Either way, once you have the drive setup how you want it, the SuperDuper! process should be rather straight forward. It should be something like this:
1) Select the drive you want to backup from the left pull down menu. If you have just the default naming that the Mac OS uses when being installed, then the internal drive is likely named "Macintosh HD". If you are using a different name for the internal drive/volume, then make sure you select whatever the name of that you used for the internal drive.
2) Select the drive/volume/partition you want to backup to from the right pull down menu. Do not select "Disk Image...". If it is a drive/volume/partition, it should have a drive capacity (in GB) next to the drive name. If you partition the external drive into multiple partitions (whether you keep what you have or do something new), then pick the partition name for the partition you want to clone/backup to. If you only have one partition for the external drive, then select the name for that single partition and it should have a capacity listed next to it close to about 500 GB (since it is a 500 GB drive).
3) For the third pull down menu below the first two pull down menus, select "Backup - all files". It should be the first item on the list.
4) Click the "Options..." button at the bottom of the SuperDuper! window. Click the box next to the "Repair permissions on <drive name>". Next, under the "During copy" pull down menu, select the "Erase <external drive/partition name>, then copy files from <internal drive name>" (where the parts in the <> brackets will be the actual name for the drives/partitions for your particular drives/partitions)...this should be the first option on the list. Next, under the "On successful completion" pull down menu, select "Do nothing" (should be first item on the list and likely already selected) unless you want to choose one of the other options (quit SuperDuper!, Shutdown computer, etc). You should not need to do anything on the "Advanced" tab. Then click the OK button.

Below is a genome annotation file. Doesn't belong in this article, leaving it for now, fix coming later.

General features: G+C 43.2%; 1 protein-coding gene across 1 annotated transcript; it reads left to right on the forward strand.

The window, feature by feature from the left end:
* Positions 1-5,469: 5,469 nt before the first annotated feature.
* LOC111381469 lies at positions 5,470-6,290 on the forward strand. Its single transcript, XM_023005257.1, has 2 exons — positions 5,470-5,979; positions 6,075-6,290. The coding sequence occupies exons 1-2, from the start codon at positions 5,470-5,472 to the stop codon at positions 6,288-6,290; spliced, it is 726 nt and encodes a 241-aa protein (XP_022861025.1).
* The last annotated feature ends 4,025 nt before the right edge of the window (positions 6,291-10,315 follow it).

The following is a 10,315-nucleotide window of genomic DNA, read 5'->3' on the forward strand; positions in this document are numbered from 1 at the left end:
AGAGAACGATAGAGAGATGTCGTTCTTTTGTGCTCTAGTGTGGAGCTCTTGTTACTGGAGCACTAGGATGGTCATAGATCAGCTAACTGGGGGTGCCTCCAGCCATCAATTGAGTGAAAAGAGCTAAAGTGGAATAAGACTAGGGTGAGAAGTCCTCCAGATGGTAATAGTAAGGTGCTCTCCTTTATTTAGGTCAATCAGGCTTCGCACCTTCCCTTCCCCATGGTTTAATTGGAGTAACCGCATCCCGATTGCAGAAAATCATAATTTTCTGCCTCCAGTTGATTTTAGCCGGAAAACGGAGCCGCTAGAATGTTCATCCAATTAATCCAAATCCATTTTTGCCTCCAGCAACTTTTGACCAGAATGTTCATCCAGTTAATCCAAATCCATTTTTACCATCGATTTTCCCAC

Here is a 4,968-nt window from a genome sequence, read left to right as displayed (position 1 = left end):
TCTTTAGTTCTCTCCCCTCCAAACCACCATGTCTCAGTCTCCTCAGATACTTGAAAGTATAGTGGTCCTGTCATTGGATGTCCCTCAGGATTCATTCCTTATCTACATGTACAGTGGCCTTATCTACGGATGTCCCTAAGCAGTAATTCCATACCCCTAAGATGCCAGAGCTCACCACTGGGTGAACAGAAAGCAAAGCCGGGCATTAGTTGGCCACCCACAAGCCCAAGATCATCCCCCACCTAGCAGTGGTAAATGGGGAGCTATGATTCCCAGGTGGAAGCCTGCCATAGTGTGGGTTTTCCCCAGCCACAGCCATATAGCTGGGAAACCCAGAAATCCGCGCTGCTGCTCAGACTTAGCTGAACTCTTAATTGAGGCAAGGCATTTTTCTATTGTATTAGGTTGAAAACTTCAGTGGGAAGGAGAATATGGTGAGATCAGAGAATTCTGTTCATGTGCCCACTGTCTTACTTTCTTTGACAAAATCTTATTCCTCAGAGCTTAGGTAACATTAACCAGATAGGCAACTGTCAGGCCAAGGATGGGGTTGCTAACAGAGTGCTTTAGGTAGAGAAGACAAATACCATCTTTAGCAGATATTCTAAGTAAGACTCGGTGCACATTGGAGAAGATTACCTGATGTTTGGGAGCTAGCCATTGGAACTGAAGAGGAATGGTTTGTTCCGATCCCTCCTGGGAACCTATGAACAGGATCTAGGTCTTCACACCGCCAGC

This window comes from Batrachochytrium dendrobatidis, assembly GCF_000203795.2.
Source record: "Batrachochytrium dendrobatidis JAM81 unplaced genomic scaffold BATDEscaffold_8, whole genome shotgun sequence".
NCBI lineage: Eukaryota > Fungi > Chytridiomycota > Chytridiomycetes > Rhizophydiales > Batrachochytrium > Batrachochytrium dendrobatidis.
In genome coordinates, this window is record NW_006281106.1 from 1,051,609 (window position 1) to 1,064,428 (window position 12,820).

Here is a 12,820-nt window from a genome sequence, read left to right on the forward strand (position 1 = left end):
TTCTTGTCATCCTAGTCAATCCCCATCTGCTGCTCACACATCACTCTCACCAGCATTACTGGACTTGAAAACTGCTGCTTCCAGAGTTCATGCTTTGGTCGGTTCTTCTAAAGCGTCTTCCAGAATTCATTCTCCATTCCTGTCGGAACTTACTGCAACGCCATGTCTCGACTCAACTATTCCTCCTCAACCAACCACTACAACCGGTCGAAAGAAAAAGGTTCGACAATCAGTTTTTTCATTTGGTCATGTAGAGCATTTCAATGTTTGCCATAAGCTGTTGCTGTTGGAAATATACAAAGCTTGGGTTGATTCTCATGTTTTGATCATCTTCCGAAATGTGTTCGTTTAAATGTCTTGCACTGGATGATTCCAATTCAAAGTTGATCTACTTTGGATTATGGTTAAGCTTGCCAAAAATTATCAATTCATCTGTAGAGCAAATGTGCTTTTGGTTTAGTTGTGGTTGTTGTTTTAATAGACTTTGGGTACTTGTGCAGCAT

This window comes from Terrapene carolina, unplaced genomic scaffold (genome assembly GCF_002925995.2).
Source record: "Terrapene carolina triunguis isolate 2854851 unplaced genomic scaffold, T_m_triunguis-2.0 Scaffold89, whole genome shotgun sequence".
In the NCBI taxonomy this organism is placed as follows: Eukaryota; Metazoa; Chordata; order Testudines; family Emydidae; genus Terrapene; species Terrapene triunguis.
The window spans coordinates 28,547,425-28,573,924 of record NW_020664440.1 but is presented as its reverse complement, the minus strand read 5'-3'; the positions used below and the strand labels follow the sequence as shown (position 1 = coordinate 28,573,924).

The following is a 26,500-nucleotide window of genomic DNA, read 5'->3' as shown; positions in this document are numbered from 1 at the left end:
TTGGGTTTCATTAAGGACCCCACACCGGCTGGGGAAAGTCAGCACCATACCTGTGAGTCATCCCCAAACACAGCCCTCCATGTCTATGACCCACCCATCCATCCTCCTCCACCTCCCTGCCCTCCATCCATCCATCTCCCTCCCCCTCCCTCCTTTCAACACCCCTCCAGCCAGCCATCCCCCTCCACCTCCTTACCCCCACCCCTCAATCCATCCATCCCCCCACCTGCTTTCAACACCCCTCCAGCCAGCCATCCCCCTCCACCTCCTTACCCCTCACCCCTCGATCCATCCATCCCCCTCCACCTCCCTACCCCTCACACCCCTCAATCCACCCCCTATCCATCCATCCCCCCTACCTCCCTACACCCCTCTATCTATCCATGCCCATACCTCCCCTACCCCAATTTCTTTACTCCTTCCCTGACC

5) If you have everything set correctly, then you can now click the "Copy Now" button. This will start the clone/backup process. It should ask you for your admin password and then confirm that you want to proceed. After you enter the password and confirm you want to proceed, the actual backup should start. You should get a window that lists various steps that will turn green when properly completed. It will take a while when you clone for the first time. One of those steps will be "Make bootable"...in other words, it should just be automatically done if you are copying all files including the Mac OS system files.
6) Assuming every thing runs fine, all the steps should turn green and say it is done. When that happens, you can quit SuperDuper!.
7) Try rebooting and booting to the external drive/partition that you backed up to.
For future backups/updates, you will use all the same settings (it should default to those setting when you have that external drive attached and you start up SuperDuper!...unless you setup and do a different backup setup using SuperDuper! after doing this backup...it always remembers the last backup settings you used) except for one. You will want to check the "During copy" setting after clicking the "Options..." button. For any updates, you will want that setting set to "Smart Update...". This will update (add new files, remove old files, etc) the backup rather than do it again from scratch each time (i.e. LOT faster than the first backup unless you add a TON of new files).
Is that clear enough? If not, let me know.